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Sometimes, size really doesn’t matter. Designed by Osamu Nishida and Erika Nakagawa from ON Design & Partners , the Yokohama Apartment complex features four micro residential units measuring around 215 square feet each. Despite such reduced dimensions, clever design ensures the small spaces feel expansive and livable. Magic especially resides in a shared open-air courtyard conceived as a living-room and a kitchen that doubles as an art gallery for the four artists living upstairs. With 1636 square feet of total floor area, the Yokohama Apartment building is subdivided into two levels. The common space on the ground level is canopied by the private residential floor, which is cut into four parts, and each unit has its own access coming up from the ground floor. Twisted stairs provide access without compromising tenants’ privacy. The ground floor is a covered open air piazza that provides common and private storage rooms, a micro kitchen unit and a dining room. This area is used for exhibitions, workshops, presentations, debates and other art activities. Related: Slice of the City home in Japan uses bold angles to solve tricky space restrictions Yokohama Apartment comprises brilliant Japanese design that maximizes every single inch. Unfortunately, this great invention mirrors a turning point in Japanese society, whereby poverty and unemployment, particularly among young people, forces innovation. Sharing space offers a bright alternative to the small and introverted dwellings common in Japan today. This societal concern was raised by Yoshiyuki Yamana, the curator of the Japanese Pavilion at the Venice Biennale of Architecture earlier this year ; he chose the Yokohama Apartment project as an example of how to successfully adapt to the country’s new social condition . + ON Design & Partners + Venice Biennale Images via Maria Novozhilova for Inhabitat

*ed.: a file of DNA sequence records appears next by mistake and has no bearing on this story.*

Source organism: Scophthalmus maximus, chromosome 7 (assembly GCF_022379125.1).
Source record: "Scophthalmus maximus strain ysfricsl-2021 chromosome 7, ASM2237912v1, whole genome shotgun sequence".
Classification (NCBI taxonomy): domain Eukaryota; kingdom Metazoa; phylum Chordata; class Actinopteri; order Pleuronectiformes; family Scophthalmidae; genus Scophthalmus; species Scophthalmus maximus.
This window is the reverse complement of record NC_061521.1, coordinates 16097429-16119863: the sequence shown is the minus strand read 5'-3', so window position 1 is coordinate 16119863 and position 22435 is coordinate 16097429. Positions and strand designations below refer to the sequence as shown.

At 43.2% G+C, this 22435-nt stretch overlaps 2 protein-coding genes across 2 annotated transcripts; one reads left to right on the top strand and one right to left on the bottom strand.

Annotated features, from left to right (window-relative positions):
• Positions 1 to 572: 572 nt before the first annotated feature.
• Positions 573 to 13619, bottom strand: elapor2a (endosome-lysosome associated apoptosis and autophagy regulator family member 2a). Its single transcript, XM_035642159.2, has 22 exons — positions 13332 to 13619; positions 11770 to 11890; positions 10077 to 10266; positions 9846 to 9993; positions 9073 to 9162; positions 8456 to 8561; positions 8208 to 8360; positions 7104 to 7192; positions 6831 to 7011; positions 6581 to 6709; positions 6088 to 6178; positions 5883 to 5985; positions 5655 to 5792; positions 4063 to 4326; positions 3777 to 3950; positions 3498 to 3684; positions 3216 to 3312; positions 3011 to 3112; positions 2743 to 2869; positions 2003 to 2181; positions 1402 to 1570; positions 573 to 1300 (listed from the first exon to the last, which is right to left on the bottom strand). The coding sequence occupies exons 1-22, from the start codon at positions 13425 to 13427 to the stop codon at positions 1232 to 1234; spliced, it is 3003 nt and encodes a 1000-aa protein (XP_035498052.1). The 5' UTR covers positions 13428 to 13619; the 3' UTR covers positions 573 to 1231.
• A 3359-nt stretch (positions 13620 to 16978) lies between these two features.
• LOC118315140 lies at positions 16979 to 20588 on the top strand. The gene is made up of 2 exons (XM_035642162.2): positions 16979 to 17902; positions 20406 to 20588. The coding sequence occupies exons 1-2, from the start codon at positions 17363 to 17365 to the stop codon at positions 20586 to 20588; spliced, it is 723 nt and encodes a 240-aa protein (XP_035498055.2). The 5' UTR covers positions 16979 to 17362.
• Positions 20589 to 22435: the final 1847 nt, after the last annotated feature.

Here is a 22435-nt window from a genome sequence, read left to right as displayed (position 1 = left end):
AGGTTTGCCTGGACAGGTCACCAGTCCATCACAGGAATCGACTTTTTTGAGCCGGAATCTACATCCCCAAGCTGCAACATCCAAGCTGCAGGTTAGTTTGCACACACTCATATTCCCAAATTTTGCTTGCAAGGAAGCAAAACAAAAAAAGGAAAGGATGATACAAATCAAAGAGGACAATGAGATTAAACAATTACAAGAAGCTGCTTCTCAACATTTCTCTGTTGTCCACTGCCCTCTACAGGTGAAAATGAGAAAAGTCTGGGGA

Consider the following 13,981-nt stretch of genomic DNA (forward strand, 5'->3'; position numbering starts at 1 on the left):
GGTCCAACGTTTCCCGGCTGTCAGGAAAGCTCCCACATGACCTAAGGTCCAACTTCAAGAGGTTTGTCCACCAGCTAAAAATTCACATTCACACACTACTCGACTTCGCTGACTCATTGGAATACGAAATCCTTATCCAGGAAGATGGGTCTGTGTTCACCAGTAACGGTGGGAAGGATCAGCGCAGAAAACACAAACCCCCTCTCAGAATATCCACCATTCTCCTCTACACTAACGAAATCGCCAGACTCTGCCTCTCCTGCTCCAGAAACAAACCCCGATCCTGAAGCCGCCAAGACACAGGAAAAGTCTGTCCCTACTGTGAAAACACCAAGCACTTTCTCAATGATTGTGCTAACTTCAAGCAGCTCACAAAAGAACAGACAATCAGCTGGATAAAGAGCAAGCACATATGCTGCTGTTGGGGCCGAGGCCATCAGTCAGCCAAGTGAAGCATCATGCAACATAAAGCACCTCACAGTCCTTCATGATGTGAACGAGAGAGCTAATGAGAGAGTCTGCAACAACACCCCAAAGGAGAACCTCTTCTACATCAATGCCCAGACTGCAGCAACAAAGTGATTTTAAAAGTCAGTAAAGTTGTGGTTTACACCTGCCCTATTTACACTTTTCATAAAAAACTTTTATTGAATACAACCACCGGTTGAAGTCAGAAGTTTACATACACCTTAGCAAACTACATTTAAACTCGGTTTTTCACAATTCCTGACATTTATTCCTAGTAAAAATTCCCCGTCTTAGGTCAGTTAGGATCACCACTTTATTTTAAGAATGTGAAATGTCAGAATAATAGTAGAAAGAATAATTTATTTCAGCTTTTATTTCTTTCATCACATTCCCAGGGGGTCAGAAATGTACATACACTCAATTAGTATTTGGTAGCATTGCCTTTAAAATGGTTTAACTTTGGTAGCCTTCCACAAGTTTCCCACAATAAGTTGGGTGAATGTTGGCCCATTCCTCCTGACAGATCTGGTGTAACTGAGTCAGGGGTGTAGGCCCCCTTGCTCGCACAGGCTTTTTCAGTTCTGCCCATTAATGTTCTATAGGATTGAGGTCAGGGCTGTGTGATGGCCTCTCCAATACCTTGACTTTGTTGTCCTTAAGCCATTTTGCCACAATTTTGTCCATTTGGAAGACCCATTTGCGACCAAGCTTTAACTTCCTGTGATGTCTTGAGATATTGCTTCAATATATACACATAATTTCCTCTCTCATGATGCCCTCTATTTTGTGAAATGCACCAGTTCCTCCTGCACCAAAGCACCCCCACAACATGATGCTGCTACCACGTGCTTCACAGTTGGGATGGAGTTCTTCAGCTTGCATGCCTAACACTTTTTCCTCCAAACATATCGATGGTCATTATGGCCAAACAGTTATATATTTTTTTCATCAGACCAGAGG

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North Dakota will fine pipeline protesters $1000 for bringing in food and supplies

November 30, 2016 by